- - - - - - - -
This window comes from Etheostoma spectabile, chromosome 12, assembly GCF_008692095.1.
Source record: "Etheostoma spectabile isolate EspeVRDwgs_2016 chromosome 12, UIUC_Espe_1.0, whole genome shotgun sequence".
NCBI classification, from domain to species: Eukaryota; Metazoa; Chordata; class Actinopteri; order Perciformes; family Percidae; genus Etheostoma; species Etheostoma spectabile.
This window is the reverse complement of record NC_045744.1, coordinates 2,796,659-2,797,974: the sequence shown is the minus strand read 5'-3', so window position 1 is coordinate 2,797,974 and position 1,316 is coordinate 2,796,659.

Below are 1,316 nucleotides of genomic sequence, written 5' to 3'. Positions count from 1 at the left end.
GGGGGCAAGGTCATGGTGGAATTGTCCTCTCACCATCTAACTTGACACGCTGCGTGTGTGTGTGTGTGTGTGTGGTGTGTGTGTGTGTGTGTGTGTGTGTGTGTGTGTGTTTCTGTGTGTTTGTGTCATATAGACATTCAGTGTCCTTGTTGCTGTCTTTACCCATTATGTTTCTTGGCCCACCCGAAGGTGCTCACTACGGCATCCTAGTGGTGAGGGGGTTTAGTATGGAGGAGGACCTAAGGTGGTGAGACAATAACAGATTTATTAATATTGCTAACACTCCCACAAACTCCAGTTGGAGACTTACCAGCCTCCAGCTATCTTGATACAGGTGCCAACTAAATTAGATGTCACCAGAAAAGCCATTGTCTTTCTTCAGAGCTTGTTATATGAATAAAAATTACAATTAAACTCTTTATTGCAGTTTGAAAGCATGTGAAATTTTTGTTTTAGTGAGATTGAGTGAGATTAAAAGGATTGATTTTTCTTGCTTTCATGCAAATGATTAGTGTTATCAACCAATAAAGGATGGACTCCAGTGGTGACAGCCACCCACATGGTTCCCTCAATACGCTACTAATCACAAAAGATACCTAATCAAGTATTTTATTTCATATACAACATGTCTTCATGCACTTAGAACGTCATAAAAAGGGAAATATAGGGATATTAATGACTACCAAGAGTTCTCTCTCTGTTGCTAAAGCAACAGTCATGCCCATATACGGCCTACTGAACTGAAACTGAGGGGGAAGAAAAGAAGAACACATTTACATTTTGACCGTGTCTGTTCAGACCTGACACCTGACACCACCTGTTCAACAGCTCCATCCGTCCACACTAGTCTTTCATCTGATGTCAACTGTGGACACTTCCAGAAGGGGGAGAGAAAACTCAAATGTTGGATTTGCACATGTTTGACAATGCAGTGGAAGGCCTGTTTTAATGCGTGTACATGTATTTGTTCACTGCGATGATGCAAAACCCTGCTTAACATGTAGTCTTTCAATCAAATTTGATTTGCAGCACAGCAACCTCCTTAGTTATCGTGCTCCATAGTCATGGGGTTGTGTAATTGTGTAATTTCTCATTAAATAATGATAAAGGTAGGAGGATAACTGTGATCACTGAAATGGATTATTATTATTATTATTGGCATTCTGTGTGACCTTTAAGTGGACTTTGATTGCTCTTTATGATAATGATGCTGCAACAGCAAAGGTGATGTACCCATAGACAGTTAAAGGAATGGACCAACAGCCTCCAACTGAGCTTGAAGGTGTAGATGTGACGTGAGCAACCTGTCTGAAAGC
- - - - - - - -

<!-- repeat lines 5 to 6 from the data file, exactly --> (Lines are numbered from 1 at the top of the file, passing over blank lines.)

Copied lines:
Below are 1,316 nucleotides of genomic sequence, written 5' to 3'. Positions count from 1 at the left end.
GGGGGCAAGGTCATGGTGGAATTGTCCTCTCACCATCTAACTTGACACGCTGCGTGTGTGTGTGTGTGTGTGTGGTGTGTGTGTGTGTGTGTGTGTGTGTGTGTGTGTGTTTCTGTGTGTTTGTGTCATATAGACATTCAGTGTCCTTGTTGCTGTCTTTACCCATTATGTTTCTTGGCCCACCCGAAGGTGCTCACTACGGCATCCTAGTGGTGAGGGGGTTTAGTATGGAGGAGGACCTAAGGTGGTGAGACAATAACAGATTTATTAATATTGCTAACACTCCCACAAACTCCAGTTGGAGACTTACCAGCCTCCAGCTATCTTGATACAGGTGCCAACTAAATTAGATGTCACCAGAAAAGCCATTGTCTTTCTTCAGAGCTTGTTATATGAATAAAAATTACAATTAAACTCTTTATTGCAGTTTGAAAGCATGTGAAATTTTTGTTTTAGTGAGATTGAGTGAGATTAAAAGGATTGATTTTTCTTGCTTTCATGCAAATGATTAGTGTTATCAACCAATAAAGGATGGACTCCAGTGGTGACAGCCACCCACATGGTTCCCTCAATACGCTACTAATCACAAAAGATACCTAATCAAGTATTTTATTTCATATACAACATGTCTTCATGCACTTAGAACGTCATAAAAAGGGAAATATAGGGATATTAATGACTACCAAGAGTTCTCTCTCTGTTGCTAAAGCAACAGTCATGCCCATATACGGCCTACTGAACTGAAACTGAGGGGGAAGAAAAGAAGAACACATTTACATTTTGACCGTGTCTGTTCAGACCTGACACCTGACACCACCTGTTCAACAGCTCCATCCGTCCACACTAGTCTTTCATCTGATGTCAACTGTGGACACTTCCAGAAGGGGGAGAGAAAACTCAAATGTTGGATTTGCACATGTTTGACAATGCAGTGGAAGGCCTGTTTTAATGCGTGTACATGTATTTGTTCACTGCGATGATGCAAAACCCTGCTTAACATGTAGTCTTTCAATCAAATTTGATTTGCAGCACAGCAACCTCCTTAGTTATCGTGCTCCATAGTCATGGGGTTGTGTAATTGTGTAATTTCTCATTAAATAATGATAAAGGTAGGAGGATAACTGTGATCACTGAAATGGATTATTATTATTATTATTGGCATTCTGTGTGACCTTTAAGTGGACTTTGATTGCTCTTTATGATAATGATGCTGCAACAGCAAAGGTGATGTACCCATAGACAGTTAAAGGAATGGACCAACAGCCTCCAACTGAGCTTGAAGGTGTAGATGTGACGTGAGCAACCTGTCTGAAAGC